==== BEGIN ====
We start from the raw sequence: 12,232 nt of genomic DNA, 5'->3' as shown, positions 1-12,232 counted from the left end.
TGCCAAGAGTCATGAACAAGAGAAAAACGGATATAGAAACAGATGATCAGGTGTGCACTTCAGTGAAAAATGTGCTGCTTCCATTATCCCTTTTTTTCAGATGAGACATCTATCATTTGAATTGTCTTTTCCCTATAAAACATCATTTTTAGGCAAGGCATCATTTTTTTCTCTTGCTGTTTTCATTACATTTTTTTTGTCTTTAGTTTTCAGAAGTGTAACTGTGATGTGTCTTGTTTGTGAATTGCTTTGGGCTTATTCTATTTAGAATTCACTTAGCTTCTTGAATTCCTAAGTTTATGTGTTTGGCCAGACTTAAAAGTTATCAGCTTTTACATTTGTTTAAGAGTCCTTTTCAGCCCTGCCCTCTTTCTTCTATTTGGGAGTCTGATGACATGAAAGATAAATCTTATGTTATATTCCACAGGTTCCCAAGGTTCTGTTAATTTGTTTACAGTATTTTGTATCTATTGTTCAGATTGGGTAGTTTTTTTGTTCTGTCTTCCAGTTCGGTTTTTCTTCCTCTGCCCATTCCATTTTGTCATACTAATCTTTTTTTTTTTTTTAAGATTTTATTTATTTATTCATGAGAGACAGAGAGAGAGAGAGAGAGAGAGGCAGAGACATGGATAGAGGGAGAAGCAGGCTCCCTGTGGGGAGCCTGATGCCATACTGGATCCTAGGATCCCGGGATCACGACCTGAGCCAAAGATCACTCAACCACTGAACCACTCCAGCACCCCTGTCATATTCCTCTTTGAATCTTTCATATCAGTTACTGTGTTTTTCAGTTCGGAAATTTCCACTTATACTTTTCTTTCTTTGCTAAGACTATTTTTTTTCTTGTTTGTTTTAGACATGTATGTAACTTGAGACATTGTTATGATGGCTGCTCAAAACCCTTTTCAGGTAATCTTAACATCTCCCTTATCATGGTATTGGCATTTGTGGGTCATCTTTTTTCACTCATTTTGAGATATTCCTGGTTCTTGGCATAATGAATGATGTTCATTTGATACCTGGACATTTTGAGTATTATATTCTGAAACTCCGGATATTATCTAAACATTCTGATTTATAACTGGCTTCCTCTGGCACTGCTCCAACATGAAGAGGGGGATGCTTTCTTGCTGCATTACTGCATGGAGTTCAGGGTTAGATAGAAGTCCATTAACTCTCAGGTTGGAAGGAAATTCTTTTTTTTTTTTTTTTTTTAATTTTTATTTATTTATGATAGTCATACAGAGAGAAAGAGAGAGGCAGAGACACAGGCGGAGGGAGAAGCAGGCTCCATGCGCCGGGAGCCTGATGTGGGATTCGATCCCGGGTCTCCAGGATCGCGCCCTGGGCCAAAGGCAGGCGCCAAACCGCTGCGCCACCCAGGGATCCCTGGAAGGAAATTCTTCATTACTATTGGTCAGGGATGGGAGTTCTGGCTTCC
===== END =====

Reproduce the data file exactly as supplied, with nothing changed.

We start from the raw sequence: 12,232 nt of genomic DNA, 5'->3' as shown, positions 1-12,232 counted from the left end.
TGCCAAGAGTCATGAACAAGAGAAAAACGGATATAGAAACAGATGATCAGGTGTGCACTTCAGTGAAAAATGTGCTGCTTCCATTATCCCTTTTTTTCAGATGAGACATCTATCATTTGAATTGTCTTTTCCCTATAAAACATCATTTTTAGGCAAGGCATCATTTTTTTCTCTTGCTGTTTTCATTACATTTTTTTTGTCTTTAGTTTTCAGAAGTGTAACTGTGATGTGTCTTGTTTGTGAATTGCTTTGGGCTTATTCTATTTAGAATTCACTTAGCTTCTTGAATTCCTAAGTTTATGTGTTTGGCCAGACTTAAAAGTTATCAGCTTTTACATTTGTTTAAGAGTCCTTTTCAGCCCTGCCCTCTTTCTTCTATTTGGGAGTCTGATGACATGAAAGATAAATCTTATGTTATATTCCACAGGTTCCCAAGGTTCTGTTAATTTGTTTACAGTATTTTGTATCTATTGTTCAGATTGGGTAGTTTTTTTGTTCTGTCTTCCAGTTCGGTTTTTCTTCCTCTGCCCATTCCATTTTGTCATACTAATCTTTTTTTTTTTTTTAAGATTTTATTTATTTATTCATGAGAGACAGAGAGAGAGAGAGAGAGAGAGGCAGAGACATGGATAGAGGGAGAAGCAGGCTCCCTGTGGGGAGCCTGATGCCATACTGGATCCTAGGATCCCGGGATCACGACCTGAGCCAAAGATCACTCAACCACTGAACCACTCCAGCACCCCTGTCATATTCCTCTTTGAATCTTTCATATCAGTTACTGTGTTTTTCAGTTCGGAAATTTCCACTTATACTTTTCTTTCTTTGCTAAGACTATTTTTTTTCTTGTTTGTTTTAGACATGTATGTAACTTGAGACATTGTTATGATGGCTGCTCAAAACCCTTTTCAGGTAATCTTAACATCTCCCTTATCATGGTATTGGCATTTGTGGGTCATCTTTTTTCACTCATTTTGAGATATTCCTGGTTCTTGGCATAATGAATGATGTTCATTTGATACCTGGACATTTTGAGTATTATATTCTGAAACTCCGGATATTATCTAAACATTCTGATTTATAACTGGCTTCCTCTGGCACTGCTCCAACATGAAGAGGGGGATGCTTTCTTGCTGCATTACTGCATGGAGTTCAGGGTTAGATAGAAGTCCATTAACTCTCAGGTTGGAAGGAAATTCTTTTTTTTTTTTTTTTTTTAATTTTTATTTATTTATGATAGTCATACAGAGAGAAAGAGAGAGGCAGAGACACAGGCGGAGGGAGAAGCAGGCTCCATGCGCCGGGAGCCTGATGTGGGATTCGATCCCGGGTCTCCAGGATCGCGCCCTGGGCCAAAGGCAGGCGCCAAACCGCTGCGCCACCCAGGGATCCCTGGAAGGAAATTCTTCATTACTATTGGTCAGGGATGGGAGTTCTGGCTTCC